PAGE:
A National Assessment of the Ecological Effects of Nitrogen and Sulfur Oxides

Tara Greaver1, Meredith Lassiter2, Jeff Herrick3, Joe Pinto4, Alan Talhelm5, Emmi Felker-Quinn6, Ginger Tennant7 and Randy Waite8

The current secondary National Ambient Air Quality Standards (NAAQS) for Oxides of Nitrogen and Sulfur (NOx and SOx) review started in the Fall of 2013. The scope of the review includes the atmospheric chemistry and ecological effects of nitrogen and sulfur deposition, in addition to NOx and SOx direct effects on US ecosystems. The Integrated Science Assessment (ISA) for NOx and SOx-Ecological Criteria is the scientific foundation for the review of the secondary NAAQS for NOx and SOx. The key ecological effects that occur under current levels of air pollution are ecosystem acidification (due to NOx, NHx and SOx), nitrogen enrichment/eutrophication (due to NOx and reduced nitrogen-NHx) and sulfur enrichment.  The ISA for the current review is scheduled for release in 2016 and will include over 1000 new publications published since the 2008 ISA. The majority of new publications  since 2008 (~400) are on the effects of N deposition/addition on terrestrial ecosystems, with over 130 papers each on freshwater acidification and freshwater eutrophication. In general, since 2008, there are a number of new studies on biogeochemical and physiological mechanisms,  more syntheses such as meta-analyses, more regional scale evaluations and critical loads. This presentation will highlight progress and next steps in the ISA development.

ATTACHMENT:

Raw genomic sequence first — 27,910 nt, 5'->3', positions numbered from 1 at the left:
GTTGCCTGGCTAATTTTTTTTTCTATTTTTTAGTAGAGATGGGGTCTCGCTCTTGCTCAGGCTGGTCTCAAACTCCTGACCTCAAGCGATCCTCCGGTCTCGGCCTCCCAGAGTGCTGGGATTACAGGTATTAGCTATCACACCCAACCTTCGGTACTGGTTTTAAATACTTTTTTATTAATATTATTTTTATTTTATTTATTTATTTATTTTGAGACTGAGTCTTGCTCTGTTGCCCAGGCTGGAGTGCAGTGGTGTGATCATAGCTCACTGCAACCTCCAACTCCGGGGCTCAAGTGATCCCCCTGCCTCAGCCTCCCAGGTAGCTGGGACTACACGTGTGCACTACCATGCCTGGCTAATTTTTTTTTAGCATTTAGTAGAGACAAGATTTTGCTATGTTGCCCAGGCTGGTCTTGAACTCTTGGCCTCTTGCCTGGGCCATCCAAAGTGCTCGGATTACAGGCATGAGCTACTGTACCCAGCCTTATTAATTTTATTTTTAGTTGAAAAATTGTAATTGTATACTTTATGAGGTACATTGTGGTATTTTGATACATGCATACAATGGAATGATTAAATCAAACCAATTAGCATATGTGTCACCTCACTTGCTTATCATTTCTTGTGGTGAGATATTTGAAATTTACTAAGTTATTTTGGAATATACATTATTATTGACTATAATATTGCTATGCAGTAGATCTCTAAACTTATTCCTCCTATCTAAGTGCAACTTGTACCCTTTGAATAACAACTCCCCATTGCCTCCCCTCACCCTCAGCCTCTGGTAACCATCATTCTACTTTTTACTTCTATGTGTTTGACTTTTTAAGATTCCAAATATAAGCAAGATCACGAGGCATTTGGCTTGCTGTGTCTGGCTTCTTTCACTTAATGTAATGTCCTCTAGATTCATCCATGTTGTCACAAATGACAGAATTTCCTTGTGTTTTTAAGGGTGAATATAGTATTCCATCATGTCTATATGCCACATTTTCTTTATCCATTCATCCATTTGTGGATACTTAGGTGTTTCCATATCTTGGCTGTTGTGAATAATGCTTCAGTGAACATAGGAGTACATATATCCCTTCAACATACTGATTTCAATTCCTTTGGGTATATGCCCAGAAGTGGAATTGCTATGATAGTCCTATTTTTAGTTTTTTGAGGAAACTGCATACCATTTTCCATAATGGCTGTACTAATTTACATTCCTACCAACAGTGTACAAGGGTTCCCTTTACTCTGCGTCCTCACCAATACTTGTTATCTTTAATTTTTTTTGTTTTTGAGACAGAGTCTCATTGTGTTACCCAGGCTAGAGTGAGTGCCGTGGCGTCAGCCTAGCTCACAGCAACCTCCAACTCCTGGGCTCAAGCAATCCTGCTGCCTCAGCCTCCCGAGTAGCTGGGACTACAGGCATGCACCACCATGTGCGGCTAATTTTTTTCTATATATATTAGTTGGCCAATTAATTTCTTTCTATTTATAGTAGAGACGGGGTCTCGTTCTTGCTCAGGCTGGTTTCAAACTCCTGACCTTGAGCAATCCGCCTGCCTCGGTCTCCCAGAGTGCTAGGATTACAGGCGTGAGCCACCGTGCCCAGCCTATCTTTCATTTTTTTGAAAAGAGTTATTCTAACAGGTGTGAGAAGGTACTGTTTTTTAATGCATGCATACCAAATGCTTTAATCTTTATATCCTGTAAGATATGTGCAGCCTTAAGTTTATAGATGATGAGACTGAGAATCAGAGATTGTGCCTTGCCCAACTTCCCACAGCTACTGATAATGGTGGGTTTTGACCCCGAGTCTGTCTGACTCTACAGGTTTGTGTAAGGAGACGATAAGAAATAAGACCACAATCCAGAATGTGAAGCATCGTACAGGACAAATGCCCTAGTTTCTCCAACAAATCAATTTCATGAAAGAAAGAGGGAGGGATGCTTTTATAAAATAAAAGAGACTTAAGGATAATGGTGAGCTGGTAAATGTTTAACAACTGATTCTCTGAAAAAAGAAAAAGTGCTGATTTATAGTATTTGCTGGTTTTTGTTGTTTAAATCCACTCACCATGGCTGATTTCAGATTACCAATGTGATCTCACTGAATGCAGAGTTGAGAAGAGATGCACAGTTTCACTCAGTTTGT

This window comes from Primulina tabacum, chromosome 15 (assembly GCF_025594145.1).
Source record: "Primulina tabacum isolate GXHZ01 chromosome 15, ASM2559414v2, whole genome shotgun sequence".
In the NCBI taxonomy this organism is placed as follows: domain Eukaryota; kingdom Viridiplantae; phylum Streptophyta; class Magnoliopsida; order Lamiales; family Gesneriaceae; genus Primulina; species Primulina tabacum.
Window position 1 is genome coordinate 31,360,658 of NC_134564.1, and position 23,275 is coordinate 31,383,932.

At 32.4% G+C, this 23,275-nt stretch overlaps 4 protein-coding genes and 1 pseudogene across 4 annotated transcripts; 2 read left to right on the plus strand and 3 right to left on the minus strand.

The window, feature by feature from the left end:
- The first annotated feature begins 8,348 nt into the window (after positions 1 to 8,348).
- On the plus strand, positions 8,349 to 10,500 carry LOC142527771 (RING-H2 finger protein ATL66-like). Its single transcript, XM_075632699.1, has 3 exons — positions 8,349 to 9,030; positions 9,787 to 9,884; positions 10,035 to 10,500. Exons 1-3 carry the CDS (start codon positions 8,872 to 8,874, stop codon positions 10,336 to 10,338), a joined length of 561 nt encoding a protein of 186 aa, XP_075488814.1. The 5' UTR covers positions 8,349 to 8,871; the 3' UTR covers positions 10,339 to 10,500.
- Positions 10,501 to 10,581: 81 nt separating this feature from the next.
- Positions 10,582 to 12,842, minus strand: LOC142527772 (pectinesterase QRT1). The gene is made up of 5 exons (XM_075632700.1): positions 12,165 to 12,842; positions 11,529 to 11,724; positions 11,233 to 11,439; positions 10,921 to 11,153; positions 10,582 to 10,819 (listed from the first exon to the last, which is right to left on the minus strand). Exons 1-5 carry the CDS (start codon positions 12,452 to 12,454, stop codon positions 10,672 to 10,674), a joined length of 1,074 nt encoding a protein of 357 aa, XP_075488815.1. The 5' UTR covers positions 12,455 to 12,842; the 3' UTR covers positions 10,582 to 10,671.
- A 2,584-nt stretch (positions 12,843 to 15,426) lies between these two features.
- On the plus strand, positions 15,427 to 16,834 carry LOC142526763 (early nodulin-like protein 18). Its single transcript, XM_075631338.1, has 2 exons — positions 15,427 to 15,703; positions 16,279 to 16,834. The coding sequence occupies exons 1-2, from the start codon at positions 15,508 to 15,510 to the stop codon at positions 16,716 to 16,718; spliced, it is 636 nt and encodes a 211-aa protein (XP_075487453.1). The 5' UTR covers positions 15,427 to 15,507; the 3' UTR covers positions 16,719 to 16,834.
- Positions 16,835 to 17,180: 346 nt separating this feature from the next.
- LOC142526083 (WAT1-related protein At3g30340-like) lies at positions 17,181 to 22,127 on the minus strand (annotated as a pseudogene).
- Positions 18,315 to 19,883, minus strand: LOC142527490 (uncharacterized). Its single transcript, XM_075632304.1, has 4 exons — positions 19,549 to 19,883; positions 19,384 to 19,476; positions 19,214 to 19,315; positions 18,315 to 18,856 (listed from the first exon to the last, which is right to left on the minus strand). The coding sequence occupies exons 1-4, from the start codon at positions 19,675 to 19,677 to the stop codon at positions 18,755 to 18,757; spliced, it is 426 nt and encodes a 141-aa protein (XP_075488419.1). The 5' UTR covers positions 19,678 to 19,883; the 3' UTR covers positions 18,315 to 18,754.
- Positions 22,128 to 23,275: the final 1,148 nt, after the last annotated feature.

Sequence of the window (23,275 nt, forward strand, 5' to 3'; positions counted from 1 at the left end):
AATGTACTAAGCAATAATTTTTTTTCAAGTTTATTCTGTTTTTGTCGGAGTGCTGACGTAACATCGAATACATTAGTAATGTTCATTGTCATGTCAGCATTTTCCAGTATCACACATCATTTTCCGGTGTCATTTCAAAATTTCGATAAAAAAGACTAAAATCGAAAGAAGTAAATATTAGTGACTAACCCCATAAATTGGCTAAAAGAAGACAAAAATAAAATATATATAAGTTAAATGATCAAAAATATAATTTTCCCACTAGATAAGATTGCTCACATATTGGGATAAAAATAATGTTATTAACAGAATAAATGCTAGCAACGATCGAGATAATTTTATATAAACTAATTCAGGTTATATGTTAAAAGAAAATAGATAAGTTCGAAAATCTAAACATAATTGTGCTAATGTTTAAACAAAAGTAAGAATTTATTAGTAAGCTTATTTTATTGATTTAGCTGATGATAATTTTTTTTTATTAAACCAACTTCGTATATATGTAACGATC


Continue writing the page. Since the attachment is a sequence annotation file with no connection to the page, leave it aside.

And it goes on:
1Environmental Protection Agency, greaver.tara@epa.gov
2Environmental Protection Agency, Office Research and Development
3Environmental Protection Agency, Office Research and Development
4Environmental Protection Agency, Office Research and Development
5Environmental Protection Agency, Office Research and Development
6Environmental Protection Agency, Office Research and Development
7Environmental Protection Agency, Office of Air Quality Planning and Standards
8Environmental Protection Agency, Office of Air Quality Planning and Standards